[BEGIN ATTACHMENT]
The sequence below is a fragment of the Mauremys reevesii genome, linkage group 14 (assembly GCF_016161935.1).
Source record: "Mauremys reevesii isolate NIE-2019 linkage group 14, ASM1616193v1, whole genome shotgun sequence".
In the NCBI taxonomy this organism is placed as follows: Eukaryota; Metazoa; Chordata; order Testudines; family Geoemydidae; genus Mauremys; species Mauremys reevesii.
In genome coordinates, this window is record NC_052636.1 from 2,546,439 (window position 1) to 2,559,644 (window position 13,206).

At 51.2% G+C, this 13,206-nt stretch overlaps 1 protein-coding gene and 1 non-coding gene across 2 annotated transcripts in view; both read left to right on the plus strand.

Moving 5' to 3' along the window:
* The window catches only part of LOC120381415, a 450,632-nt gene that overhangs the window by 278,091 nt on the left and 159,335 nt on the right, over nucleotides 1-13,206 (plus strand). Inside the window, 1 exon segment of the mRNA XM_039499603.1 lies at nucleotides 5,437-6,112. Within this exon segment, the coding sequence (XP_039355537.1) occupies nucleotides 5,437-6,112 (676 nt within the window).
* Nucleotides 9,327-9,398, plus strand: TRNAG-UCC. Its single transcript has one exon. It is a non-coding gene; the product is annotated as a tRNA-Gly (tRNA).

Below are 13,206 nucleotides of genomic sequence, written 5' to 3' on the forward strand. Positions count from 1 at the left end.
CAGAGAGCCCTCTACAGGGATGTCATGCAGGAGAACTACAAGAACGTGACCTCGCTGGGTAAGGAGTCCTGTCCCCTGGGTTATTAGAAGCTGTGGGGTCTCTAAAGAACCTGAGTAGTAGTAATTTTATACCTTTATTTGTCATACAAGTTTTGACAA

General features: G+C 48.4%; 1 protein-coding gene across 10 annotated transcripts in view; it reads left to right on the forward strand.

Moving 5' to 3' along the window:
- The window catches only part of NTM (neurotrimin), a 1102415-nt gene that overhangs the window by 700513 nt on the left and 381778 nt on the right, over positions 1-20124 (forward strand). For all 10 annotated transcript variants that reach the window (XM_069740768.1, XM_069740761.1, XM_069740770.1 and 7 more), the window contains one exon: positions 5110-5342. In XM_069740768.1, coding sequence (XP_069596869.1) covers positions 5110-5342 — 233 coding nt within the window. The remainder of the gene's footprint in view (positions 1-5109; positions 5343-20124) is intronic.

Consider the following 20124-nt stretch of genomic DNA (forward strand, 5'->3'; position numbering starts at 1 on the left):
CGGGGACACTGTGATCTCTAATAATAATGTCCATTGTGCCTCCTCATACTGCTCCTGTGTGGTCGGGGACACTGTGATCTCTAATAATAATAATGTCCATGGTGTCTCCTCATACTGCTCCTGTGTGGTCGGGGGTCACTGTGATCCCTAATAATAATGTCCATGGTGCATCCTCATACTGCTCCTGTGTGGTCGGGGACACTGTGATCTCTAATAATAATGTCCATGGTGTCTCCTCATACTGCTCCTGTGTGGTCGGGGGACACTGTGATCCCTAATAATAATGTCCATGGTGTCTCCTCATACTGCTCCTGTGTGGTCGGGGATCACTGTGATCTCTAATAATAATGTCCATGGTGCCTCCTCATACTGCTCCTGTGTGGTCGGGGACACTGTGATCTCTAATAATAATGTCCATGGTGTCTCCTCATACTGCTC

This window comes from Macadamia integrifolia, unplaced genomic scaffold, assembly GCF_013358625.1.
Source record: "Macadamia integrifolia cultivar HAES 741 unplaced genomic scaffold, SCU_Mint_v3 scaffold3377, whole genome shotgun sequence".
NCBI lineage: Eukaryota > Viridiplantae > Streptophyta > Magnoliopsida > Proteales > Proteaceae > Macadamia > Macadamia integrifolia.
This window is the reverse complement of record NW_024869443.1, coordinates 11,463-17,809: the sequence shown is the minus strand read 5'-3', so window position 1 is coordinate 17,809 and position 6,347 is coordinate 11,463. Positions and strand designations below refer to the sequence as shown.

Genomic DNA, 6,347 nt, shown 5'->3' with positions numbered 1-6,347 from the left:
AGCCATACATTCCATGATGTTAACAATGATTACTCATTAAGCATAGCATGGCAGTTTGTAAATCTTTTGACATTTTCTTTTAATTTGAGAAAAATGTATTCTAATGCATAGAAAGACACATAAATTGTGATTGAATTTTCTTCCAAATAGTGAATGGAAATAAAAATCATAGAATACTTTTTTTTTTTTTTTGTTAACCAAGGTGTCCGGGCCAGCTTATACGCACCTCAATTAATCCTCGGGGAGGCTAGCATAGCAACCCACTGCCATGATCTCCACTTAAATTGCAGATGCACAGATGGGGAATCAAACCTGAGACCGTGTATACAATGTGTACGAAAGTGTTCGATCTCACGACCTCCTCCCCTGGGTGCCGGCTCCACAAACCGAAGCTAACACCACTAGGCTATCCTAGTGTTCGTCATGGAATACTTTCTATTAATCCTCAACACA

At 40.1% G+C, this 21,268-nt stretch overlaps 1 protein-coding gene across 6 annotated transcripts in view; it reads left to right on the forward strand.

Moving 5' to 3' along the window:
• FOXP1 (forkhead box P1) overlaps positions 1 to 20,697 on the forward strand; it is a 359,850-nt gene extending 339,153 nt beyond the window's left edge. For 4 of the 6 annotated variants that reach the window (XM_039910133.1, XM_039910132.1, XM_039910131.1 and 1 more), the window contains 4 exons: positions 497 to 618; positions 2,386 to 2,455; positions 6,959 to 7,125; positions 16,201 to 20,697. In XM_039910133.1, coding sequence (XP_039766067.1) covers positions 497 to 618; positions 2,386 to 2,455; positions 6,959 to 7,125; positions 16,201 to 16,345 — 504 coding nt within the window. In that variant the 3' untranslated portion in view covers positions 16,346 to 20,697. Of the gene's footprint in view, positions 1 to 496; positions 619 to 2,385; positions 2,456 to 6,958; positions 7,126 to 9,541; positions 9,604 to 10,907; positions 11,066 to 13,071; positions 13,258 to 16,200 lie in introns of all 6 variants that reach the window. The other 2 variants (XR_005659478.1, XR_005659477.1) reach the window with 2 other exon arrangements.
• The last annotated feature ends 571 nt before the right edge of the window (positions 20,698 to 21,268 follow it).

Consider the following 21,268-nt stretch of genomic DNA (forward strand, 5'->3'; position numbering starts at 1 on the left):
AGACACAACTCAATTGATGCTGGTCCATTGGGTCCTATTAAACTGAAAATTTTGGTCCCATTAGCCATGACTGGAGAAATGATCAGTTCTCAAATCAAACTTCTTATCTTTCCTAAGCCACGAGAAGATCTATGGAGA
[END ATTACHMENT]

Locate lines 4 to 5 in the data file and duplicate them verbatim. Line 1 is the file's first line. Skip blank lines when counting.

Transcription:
In genome coordinates, this window is record NC_052636.1 from 2,546,439 (window position 1) to 2,559,644 (window position 13,206).

At 51.2% G+C, this 13,206-nt stretch overlaps 1 protein-coding gene and 1 non-coding gene across 2 annotated transcripts in view; both read left to right on the plus strand.